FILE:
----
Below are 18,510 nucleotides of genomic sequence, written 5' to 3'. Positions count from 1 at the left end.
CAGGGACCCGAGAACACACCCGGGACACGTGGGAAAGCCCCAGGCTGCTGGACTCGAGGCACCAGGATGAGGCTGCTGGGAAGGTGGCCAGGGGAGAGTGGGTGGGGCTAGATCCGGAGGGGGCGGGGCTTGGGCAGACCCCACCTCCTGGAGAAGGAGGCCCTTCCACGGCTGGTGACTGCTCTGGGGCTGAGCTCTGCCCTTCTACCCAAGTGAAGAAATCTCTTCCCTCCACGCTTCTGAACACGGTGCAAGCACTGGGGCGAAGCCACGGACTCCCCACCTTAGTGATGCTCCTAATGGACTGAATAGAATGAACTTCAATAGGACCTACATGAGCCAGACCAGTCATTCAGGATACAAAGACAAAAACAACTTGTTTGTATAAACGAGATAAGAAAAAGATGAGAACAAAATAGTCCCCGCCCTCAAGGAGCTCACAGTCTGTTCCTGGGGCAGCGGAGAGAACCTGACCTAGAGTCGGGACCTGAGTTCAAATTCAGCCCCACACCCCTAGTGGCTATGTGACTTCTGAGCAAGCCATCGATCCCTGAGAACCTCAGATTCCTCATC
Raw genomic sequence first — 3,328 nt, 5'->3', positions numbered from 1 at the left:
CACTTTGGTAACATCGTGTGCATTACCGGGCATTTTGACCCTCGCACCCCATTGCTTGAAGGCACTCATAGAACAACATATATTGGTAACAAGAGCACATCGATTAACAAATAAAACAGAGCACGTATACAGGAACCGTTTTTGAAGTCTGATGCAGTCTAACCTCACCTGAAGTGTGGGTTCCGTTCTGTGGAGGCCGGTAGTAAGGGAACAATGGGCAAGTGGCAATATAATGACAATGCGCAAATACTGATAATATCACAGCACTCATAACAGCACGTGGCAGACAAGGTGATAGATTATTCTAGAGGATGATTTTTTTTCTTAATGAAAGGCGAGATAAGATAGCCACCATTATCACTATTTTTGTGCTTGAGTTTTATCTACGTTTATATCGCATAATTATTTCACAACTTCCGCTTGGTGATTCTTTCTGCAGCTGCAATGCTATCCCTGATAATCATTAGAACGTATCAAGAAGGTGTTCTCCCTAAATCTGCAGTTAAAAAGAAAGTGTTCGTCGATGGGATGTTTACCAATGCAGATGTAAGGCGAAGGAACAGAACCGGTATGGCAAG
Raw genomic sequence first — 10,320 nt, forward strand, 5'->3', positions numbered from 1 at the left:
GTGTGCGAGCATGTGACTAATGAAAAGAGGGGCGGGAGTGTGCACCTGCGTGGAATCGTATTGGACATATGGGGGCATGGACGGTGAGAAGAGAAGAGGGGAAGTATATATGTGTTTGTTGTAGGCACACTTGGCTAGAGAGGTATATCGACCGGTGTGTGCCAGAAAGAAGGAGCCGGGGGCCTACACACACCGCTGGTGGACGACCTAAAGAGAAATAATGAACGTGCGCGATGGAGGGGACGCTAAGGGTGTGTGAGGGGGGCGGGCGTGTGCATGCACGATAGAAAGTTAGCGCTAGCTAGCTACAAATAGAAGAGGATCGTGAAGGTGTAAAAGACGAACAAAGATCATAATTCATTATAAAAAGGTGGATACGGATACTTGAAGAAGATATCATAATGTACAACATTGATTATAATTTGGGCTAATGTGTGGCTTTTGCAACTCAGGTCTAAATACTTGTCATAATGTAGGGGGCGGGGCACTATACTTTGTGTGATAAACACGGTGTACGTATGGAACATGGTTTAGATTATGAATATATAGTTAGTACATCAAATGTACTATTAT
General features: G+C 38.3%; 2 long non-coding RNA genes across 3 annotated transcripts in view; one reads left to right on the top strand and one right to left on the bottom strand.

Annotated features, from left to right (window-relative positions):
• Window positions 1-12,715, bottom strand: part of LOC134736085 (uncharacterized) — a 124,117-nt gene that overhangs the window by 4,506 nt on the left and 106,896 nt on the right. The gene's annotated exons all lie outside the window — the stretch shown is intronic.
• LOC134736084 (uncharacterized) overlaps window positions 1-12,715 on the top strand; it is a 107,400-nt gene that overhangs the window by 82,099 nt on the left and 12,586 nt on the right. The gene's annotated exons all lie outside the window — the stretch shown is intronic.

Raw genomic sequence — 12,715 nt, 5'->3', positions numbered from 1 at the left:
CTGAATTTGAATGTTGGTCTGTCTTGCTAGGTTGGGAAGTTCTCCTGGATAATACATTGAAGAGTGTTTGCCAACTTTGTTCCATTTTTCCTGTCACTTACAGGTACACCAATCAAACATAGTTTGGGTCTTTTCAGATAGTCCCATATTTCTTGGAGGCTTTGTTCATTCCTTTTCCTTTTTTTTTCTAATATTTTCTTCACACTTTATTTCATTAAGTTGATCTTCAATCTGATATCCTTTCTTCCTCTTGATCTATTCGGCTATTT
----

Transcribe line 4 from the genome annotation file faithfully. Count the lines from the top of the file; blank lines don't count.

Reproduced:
CACTTTGGTAACATCGTGTGCATTACCGGGCATTTTGACCCTCGCACCCCATTGCTTGAAGGCACTCATAGAACAACATATATTGGTAACAAGAGCACATCGATTAACAAATAAAACAGAGCACGTATACAGGAACCGTTTTTGAAGTCTGATGCAGTCTAACCTCACCTGAAGTGTGGGTTCCGTTCTGTGGAGGCCGGTAGTAAGGGAACAATGGGCAAGTGGCAATATAATGACAATGCGCAAATACTGATAATATCACAGCACTCATAACAGCACGTGGCAGACAAGGTGATAGATTATTCTAGAGGATGATTTTTTTTCTTAATGAAAGGCGAGATAAGATAGCCACCATTATCACTATTTTTGTGCTTGAGTTTTATCTACGTTTATATCGCATAATTATTTCACAACTTCCGCTTGGTGATTCTTTCTGCAGCTGCAATGCTATCCCTGATAATCATTAGAACGTATCAAGAAGGTGTTCTCCCTAAATCTGCAGTTAAAAAGAAAGTGTTCGTCGATGGGATGTTTACCAATGCAGATGTAAGGCGAAGGAACAGAACCGGTATGGCAAG